construction people and totally inaccessible. Jessi whispered to me that Jim must be looking out for us. The young man pointed out a tiny closet in the bedroom and said that he had been told that Jim often stationed himself in that embryonic closet space to write poetry or songs (No huge rock star walk-in closets here). From this bedroom was a very small balcony that looked out onto the street and the country store. The kitchen was very small, having a very earthy quality with lots of wood - in the mode of the sixties, and I was surprised it didn’t seem t o have been updated.

The workmen usually bring in a
heavy duty workbench for wood cutting and other restoration work.

Close up of Jim Morrison's Rothdell Trail home, showing apartment on the top floor

There was a large bell on the ceiling of the top floor, that you could actually see from the street through the large picture window; it had a ceremonial quality and I am not sure if it was there when Jim lived there. The bell was in an area that seemed to be a dining room (As ther was no furniture, I couldn’t tell, only imagine). This "dining area" had a set of glass doors that led out of the house onto a lovely deck overlooking the side street - I could just imagine the lively conversations with friends and all manner of imbibing that went on here. There was yet another smaller deck atop that one that seemed carved out of the side of the hill. 

Downstairs, our guide pointed out a hidden shower stall in the bathroom, now covered up with a vanity. The vanity was constructed in such a way that you could literally pull the entire unit out and see the shower stall behind it, sealed off but still reverently preserved. The shower tiles still had writings on them that said among other things "I love Jim." The bathroom was wood as well, and the sink faucet was a golden goose or duck with handles elaborately done in gold. The original staircase was no longer use, now sealed off and behind a locked door downstairs. The house embodied an intimate feel that was not at all pretentious or overdone. 

I took a picture of the handsome young owner and he took a picture of us. I profusely thanked him, still not believing my incredible good luck. He received a phone call, and not wanting to overstay my uninvited visit, I gave him a quick hug and walked downstairs, trying to soak it all in. All of us were gasping in disbelief over what had just happened. Nothing could top this!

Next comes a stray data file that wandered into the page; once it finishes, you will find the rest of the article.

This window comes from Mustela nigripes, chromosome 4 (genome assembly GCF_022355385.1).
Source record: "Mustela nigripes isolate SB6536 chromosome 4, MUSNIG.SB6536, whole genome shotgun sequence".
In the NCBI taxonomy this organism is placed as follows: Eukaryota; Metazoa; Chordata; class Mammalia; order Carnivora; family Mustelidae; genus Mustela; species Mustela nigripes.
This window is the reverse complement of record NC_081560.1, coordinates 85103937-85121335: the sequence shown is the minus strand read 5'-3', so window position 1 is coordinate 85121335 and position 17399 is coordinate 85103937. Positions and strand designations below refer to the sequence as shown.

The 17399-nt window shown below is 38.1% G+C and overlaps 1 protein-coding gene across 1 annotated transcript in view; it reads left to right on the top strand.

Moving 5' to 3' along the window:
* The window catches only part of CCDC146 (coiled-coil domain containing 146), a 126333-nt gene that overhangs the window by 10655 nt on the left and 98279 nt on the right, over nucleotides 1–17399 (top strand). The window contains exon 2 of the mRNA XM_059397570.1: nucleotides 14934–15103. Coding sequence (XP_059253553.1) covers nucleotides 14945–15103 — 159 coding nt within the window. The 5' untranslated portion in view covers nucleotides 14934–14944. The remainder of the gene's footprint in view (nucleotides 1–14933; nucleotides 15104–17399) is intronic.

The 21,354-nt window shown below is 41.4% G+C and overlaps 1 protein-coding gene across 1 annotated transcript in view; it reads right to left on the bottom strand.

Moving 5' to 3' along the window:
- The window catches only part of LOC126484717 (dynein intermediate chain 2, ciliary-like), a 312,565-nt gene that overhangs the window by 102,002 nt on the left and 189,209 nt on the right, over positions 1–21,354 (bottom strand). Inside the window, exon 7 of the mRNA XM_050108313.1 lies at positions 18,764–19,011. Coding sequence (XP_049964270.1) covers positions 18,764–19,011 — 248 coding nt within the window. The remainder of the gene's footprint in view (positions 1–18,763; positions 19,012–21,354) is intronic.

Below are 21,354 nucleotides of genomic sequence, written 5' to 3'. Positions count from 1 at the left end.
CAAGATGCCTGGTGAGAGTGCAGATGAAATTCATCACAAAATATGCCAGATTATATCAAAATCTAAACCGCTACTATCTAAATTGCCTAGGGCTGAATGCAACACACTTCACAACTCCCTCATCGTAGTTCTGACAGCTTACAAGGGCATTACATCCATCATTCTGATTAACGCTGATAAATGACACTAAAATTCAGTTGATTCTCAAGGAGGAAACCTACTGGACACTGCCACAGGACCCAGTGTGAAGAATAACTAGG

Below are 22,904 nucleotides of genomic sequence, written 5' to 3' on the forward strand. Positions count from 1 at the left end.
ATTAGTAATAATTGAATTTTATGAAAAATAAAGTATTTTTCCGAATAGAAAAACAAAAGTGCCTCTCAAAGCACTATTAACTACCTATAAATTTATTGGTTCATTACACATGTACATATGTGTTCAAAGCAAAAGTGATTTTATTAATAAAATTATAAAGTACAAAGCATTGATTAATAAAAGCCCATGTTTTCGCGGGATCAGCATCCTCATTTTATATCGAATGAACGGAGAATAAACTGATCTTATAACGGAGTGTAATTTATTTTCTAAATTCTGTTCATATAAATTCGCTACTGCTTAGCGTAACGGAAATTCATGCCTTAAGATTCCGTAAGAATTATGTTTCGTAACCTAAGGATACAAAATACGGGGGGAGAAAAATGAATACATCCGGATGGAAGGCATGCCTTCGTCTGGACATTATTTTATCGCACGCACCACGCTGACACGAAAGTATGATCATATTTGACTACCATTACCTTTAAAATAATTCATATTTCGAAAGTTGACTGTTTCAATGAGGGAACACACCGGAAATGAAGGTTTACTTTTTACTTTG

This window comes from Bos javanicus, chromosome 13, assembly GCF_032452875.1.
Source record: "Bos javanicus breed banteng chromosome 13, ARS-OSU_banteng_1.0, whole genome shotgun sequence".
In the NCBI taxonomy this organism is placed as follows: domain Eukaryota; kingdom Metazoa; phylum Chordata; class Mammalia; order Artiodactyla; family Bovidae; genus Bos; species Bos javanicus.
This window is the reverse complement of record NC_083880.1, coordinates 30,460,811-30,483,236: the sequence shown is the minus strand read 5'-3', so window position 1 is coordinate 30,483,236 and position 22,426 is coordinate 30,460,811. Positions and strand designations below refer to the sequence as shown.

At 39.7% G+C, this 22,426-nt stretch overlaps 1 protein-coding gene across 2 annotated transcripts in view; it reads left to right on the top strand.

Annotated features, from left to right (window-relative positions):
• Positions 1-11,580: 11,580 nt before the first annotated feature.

While we were sitting in the car, spilling our story out to my sister and my younger daughter, who had been waiting all the while in the car, the new owner walked by on his way to the Laurel Canyon Country Store. My sister yelled out that he had made us very happy indeed. He said he was glad to do it and wished us a great stay in L.A.

Alta Cienega Moter Hotel on Sunset Strip, home to Jim Morrison

We headed out, and in our euphoric mood, made a quick stop to take photographs of the Alta Cienega Motel and the Palms bar. We all decided to get in a bit of shopping and lunch on Melrose Place and couldn’t stop talking about our adventure. We bought a few items and headed to Antonio’s, a great Mexican restaurant on Melrose. I decided to take a few pictures of us as we ate Carne Asada and sipped margaritas. I rifled through my purse for the camera and it wasn’t there. I almost broke out in a cold sweat. I dumped everything out on the table ... still no camera. We back-tracked to the car, but the camera was not in the vehicle. I retraced every step of where we had been in each and every shop and ... nothing!! I remember when we had originally parked on a side residential street, that I had thought I heard "something" drop. I had quickly looked around and had seen nothing. My euphoria quickly turned into a most profound depression and frustration. I wanted to cry, and I knew my daughter was really upset with me too.

I went to bed early that night, just thinking about what all this meant. I think of myself as someone who is not rooted in materialism, and not one to place too much value on "stuff". I tried to let it go, after all, they were just photographs. I kept thinking about it, and analyzing it, and re-thinking it. I wondered if Jim was (as Jessi had remarked earlier) really "looking out for us"? Maybe this odd turn of events was for a reason. We had stumbled upon a gift, and it was meant to be just that - a gift, not a tourist’s photo opportunity. I did still manage to salvage a few photos that my nephew took with his camera and the couple I had before I changed my film, so not all was lost. I even put an ad in the L.A. Times as a last ditch effort to try and see if someone located my camera, but no one answered the ad. But I can’t regret those lost photos, as they are only frozen images that would not capture for one moment the invaluable, cherished and lasting memories we had in that brief moment in time inside the House on Love Street.

From Wilderness/Volume 1:

I received an Aztec wall of vision
& dissolved my room in sweet derision
Closed my eyes, prepared to go
A gentle wind inform'd me so
And bathed my skin in ether glow
Now is blessed The rest remembered

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He Lived on Love Street: Surprise Awaits a Visitor to Jim Morrison's Laurel Canyon Home